Boards need to have enough committees to do the work. Enough board members therefore must serve on committees, so that the committees have enough members to accomplish their purpose.
Why younger boards?
A recent study of board composition in New Zealand shows that diversity among directors is a finite advantage. Younger directors are more likely to be in touch with trends like mobility, digitization, or social media.
Directors of listed companies in Australia and New Zealand have an average age of above 60, although the number dropped below 62 for the first time since 2011 in 2018.
With the number of female board members increasing across the region, boards want to see an influx of younger members, according to the AICD. Women non-executive directors tend to be over six years younger than their male counterparts.
Boards, however, should engage directors on the basis of experience as well as age. That experience may not be on other boards, but may be relevant in terms of market trends and digital transformation.
How to select skill sets and industry experience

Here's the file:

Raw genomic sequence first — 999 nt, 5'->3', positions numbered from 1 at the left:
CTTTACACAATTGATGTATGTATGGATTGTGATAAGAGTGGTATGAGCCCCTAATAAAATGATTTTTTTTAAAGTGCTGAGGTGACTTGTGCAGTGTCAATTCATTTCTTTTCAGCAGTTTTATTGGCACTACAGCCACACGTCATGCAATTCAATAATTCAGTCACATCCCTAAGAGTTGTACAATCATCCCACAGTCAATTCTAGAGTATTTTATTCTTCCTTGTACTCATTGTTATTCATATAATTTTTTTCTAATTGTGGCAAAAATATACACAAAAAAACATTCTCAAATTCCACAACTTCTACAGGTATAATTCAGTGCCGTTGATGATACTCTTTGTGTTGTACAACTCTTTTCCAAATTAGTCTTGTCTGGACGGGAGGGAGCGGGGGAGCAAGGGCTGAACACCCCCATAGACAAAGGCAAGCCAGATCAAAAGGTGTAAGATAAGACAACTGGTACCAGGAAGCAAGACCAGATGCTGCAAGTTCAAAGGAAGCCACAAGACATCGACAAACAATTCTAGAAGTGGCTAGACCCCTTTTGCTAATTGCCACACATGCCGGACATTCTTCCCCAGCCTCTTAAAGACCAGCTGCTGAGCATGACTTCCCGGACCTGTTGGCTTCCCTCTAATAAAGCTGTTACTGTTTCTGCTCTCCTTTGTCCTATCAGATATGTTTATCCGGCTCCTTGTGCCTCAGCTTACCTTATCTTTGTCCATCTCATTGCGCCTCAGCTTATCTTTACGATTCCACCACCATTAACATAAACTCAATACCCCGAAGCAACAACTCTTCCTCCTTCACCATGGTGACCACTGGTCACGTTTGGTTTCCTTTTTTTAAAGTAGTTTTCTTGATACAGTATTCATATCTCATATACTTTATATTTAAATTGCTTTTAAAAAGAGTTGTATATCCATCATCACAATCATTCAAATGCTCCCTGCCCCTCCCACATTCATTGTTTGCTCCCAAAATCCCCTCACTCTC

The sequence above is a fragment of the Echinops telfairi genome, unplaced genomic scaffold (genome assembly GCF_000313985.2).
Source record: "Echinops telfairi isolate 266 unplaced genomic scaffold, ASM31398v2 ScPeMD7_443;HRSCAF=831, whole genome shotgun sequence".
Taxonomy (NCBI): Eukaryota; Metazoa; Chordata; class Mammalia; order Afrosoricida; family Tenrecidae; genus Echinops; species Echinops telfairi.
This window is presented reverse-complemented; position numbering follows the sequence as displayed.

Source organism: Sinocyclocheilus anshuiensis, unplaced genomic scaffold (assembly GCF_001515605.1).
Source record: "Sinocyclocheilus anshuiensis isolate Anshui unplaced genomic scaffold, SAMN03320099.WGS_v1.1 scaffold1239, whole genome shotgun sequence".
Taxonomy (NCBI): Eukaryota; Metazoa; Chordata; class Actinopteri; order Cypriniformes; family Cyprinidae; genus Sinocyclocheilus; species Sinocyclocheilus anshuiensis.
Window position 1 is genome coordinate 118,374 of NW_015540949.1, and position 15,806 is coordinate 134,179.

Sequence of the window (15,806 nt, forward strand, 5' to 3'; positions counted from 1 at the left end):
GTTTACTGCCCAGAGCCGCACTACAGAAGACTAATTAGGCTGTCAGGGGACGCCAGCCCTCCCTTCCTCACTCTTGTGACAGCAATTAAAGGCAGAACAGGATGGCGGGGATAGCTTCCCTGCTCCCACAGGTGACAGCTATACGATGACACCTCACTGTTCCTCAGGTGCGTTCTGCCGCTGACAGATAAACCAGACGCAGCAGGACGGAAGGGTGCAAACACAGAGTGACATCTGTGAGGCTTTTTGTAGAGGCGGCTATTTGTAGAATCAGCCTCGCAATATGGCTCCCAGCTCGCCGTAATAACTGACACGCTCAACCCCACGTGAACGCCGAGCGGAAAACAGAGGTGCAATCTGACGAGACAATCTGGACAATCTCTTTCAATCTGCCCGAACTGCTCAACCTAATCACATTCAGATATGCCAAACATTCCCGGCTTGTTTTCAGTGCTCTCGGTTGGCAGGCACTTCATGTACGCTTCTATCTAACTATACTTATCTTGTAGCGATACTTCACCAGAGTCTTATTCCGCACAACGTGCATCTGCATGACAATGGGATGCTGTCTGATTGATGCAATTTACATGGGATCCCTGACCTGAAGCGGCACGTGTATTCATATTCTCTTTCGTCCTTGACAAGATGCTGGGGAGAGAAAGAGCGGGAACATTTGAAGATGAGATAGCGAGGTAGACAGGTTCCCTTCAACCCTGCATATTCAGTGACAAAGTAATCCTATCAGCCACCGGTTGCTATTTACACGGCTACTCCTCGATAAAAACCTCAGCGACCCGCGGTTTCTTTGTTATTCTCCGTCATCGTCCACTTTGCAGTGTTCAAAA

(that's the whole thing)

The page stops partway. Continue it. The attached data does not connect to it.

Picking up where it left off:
Company directors have a wide variety of issues in order to be strong performers. Financial issues, marketing issues, management issues are only a few.
So it is a mistake to engage directors who are great experts in one area, but who can not contribute much to all the others. Such experts should be third-party consultants to the board, but not on the board.
Nonetheless, specific skills sets are essential for today’s complex environment. At least one director with deep technology skills should be present on every board of directors. At least one director must be able to decode tech issues for the remainder of the board. Similarly, for the purposes of accurate financial reporting, at least one director should have a search experience.
Best practice also mandates having at least one industry specialist on the board, according to the AICD. Experience in every aspect of the organisation’s business is invaluable, and this expertise can therefore be used in monitoring the work of the CEO and management overall.
Managing Multiple Directorships